In the course of preparing a new edition of Copland’s Three Latin American Sketches, here are three improvements that should not be overlooked when preparing a new edition, aside from the improvement in readability that an engraved part will bring. Also: Remembering Vivian Perlis, 1928-2019.
It’s common to have a conductor’s score with winds and brass on shared staves, and individual parts for players. Although Dorico does not yet offer an automatic solution to creating both, it is relatively easy to achieve satisfactory results using its powerful layout features.
Steinberg has released Dorico 2.2.10. We explore what’s new in this update, which introduces improvements across all areas of the program and addresses a number of bug fixes as well, making it a solid iteration of the program and a worthwhile update to the massive 2.2 release.
A video review of our favorite features in Sibelius since version 8.0 was released in 2015. If you haven’t yet updated from 7.5 (or earlier), or even if you have, you’ll appreciate knowing what’s included.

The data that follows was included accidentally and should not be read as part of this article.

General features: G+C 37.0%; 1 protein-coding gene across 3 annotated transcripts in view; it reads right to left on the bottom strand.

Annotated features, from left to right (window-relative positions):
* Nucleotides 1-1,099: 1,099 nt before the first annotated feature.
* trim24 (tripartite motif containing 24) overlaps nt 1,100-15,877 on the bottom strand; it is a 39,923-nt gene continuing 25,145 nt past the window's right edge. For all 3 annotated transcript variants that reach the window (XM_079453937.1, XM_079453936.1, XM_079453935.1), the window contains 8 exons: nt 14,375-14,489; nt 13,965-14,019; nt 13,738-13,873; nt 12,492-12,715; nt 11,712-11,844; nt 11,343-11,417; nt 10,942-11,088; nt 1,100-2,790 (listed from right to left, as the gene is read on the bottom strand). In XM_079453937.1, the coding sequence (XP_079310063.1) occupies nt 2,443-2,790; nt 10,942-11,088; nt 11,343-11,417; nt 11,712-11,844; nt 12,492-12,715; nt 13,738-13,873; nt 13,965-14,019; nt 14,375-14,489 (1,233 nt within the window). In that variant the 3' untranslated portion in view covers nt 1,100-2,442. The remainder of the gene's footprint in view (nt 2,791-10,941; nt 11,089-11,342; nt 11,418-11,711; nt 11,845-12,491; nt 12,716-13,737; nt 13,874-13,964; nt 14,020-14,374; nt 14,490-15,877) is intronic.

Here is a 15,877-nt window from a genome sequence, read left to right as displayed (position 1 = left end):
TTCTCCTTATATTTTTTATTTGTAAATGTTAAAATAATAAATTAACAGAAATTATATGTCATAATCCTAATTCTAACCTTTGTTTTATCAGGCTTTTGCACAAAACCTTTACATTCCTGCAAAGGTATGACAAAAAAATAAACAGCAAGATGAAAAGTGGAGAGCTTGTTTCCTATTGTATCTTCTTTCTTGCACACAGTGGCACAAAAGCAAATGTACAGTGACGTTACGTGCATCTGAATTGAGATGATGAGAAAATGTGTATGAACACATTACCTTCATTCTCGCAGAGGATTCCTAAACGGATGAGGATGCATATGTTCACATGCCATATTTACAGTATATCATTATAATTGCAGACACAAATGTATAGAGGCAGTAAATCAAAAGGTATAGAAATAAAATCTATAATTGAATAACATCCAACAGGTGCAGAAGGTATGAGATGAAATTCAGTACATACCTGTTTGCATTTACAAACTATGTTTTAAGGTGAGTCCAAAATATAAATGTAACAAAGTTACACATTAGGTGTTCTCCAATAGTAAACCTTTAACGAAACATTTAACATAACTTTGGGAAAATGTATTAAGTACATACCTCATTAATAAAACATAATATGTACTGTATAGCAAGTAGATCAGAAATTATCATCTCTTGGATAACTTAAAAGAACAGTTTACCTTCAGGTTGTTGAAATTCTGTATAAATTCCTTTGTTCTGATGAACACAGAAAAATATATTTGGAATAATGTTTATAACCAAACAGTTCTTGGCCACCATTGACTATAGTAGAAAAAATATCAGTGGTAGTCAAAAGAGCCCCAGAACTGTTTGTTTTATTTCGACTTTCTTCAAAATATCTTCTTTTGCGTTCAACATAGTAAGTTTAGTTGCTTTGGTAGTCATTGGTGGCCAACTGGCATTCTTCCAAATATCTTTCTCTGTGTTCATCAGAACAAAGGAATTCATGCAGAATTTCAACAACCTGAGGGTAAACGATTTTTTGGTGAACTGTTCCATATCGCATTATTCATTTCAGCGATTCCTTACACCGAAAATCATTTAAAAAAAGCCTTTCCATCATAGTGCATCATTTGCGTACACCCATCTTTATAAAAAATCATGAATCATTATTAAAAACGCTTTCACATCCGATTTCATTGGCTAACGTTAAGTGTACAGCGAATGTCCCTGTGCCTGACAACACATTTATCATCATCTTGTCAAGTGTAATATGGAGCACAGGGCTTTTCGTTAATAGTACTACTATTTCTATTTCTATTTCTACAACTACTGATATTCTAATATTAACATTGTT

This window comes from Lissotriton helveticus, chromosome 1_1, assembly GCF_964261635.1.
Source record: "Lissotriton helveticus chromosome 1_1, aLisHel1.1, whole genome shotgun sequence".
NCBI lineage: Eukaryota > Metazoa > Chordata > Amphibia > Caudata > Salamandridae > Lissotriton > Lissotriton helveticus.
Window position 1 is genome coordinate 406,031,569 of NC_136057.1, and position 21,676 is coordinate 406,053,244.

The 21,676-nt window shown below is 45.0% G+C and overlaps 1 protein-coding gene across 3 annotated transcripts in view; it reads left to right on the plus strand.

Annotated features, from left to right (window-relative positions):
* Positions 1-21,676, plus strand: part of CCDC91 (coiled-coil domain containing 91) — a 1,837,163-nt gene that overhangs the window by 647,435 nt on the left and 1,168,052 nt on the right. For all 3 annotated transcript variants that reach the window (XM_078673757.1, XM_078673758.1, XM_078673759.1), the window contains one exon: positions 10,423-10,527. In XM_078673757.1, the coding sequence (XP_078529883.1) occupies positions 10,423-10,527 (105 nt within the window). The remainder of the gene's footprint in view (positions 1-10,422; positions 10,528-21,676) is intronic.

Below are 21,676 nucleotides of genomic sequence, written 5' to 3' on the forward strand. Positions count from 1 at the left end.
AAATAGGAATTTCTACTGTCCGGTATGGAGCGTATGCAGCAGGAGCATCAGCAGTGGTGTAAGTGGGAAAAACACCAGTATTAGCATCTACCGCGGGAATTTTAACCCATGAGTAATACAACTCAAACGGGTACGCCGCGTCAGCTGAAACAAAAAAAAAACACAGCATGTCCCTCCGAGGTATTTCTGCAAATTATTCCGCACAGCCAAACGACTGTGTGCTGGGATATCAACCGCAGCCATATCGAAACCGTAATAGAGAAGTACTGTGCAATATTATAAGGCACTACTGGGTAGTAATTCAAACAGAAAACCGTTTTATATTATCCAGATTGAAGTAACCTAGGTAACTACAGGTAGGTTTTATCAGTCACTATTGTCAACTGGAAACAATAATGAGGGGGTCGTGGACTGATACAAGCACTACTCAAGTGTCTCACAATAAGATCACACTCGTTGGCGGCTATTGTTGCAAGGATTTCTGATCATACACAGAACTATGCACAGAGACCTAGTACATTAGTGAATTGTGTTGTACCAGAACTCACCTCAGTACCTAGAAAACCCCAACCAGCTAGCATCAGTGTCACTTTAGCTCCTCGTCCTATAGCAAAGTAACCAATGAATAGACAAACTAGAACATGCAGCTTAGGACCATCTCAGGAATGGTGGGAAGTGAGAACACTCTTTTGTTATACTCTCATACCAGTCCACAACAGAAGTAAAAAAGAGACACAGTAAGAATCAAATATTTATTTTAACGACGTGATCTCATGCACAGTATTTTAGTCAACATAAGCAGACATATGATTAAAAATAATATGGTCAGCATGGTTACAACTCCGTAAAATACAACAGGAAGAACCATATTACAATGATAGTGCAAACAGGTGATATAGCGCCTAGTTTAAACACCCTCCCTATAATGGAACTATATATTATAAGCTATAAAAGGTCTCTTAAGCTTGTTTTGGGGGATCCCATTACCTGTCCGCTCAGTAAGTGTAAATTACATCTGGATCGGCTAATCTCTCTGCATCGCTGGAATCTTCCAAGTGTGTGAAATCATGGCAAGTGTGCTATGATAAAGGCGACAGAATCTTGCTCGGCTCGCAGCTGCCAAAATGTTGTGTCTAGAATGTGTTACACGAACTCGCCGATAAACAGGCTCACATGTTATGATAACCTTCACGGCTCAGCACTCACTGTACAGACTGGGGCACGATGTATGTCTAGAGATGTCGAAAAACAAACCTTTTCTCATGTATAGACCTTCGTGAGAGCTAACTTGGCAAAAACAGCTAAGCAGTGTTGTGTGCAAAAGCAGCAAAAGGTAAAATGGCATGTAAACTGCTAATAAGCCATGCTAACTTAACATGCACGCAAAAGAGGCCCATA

An essential element of Sibelius’s dynamic parts feature is the ability to make certain changes in a part without affecting the score. This extends to the ability to have different names for instruments in parts than what they are in the score. This useful feature has its intricacies and comes with a few caveats, so we’ll explain what those are and how to make the most of the available options.
In this post, from the floor of the 2018 MOLA conference, we talk with Steve Reading from Scores Reformed, a publisher that produces new editions of out-of-copyright works.
Originally appearing as a document that composer David MacDonald created for his weekly master class, this bullet-list of score preparation and production notes will improve the quality of your performance materials in no time. To it we have added relevant links from Scoring Notes and other sources.
Avid today released the Sibelius 8.7.2 maintenance update, improving a long-standing issue involving instrument changes, key signatures and multirests, among other fixes.
I often receive inquiries wondering if 9” x 12” paper was acceptable for orchestral use, or if 10” x 13” is necessary. Here are my thoughts based on experience preparing music for hundreds of orchestral projects.
Ever since Sibelius 4 introduced Dynamic Parts feature in 2005, and Finale 2007 followed in due course with Linked Parts a year later, I’ve hardly ever needed to extract parts from a Finale or Sibelius file — and you shouldn’t have to, either.